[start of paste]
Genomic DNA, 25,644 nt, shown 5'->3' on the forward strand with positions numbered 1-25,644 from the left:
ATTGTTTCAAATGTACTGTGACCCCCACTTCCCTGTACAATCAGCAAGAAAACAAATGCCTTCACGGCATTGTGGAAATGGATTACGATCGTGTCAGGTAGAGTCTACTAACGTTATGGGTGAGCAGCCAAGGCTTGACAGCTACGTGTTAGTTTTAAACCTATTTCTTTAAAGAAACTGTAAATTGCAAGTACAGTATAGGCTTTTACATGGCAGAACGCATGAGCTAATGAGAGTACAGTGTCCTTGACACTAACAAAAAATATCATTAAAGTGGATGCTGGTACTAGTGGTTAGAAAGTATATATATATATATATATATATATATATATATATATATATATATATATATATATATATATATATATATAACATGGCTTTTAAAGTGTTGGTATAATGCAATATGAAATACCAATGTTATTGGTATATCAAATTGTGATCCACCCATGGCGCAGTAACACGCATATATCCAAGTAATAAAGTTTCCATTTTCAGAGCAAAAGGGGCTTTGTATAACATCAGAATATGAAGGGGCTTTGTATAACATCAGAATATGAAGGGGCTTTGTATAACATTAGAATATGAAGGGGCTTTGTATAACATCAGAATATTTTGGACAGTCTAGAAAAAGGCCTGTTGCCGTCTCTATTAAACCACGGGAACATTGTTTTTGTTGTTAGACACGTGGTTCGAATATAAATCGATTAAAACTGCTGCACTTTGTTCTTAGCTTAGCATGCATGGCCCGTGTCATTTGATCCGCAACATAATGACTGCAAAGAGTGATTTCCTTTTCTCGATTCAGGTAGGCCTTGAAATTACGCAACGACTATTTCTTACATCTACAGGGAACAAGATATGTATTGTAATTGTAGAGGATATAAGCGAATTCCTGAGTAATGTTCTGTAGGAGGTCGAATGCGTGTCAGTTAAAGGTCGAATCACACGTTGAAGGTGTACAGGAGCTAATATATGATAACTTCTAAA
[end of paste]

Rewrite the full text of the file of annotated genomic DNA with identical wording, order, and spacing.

Genomic DNA, 25,644 nt, shown 5'->3' on the forward strand with positions numbered 1-25,644 from the left:
ATTGTTTCAAATGTACTGTGACCCCCACTTCCCTGTACAATCAGCAAGAAAACAAATGCCTTCACGGCATTGTGGAAATGGATTACGATCGTGTCAGGTAGAGTCTACTAACGTTATGGGTGAGCAGCCAAGGCTTGACAGCTACGTGTTAGTTTTAAACCTATTTCTTTAAAGAAACTGTAAATTGCAAGTACAGTATAGGCTTTTACATGGCAGAACGCATGAGCTAATGAGAGTACAGTGTCCTTGACACTAACAAAAAATATCATTAAAGTGGATGCTGGTACTAGTGGTTAGAAAGTATATATATATATATATATATATATATATATATATATATATATATATATATATATATATATATATATATAACATGGCTTTTAAAGTGTTGGTATAATGCAATATGAAATACCAATGTTATTGGTATATCAAATTGTGATCCACCCATGGCGCAGTAACACGCATATATCCAAGTAATAAAGTTTCCATTTTCAGAGCAAAAGGGGCTTTGTATAACATCAGAATATGAAGGGGCTTTGTATAACATCAGAATATGAAGGGGCTTTGTATAACATTAGAATATGAAGGGGCTTTGTATAACATCAGAATATTTTGGACAGTCTAGAAAAAGGCCTGTTGCCGTCTCTATTAAACCACGGGAACATTGTTTTTGTTGTTAGACACGTGGTTCGAATATAAATCGATTAAAACTGCTGCACTTTGTTCTTAGCTTAGCATGCATGGCCCGTGTCATTTGATCCGCAACATAATGACTGCAAAGAGTGATTTCCTTTTCTCGATTCAGGTAGGCCTTGAAATTACGCAACGACTATTTCTTACATCTACAGGGAACAAGATATGTATTGTAATTGTAGAGGATATAAGCGAATTCCTGAGTAATGTTCTGTAGGAGGTCGAATGCGTGTCAGTTAAAGGTCGAATCACACGTTGAAGGTGTACAGGAGCTAATATATGATAACTTCTAAA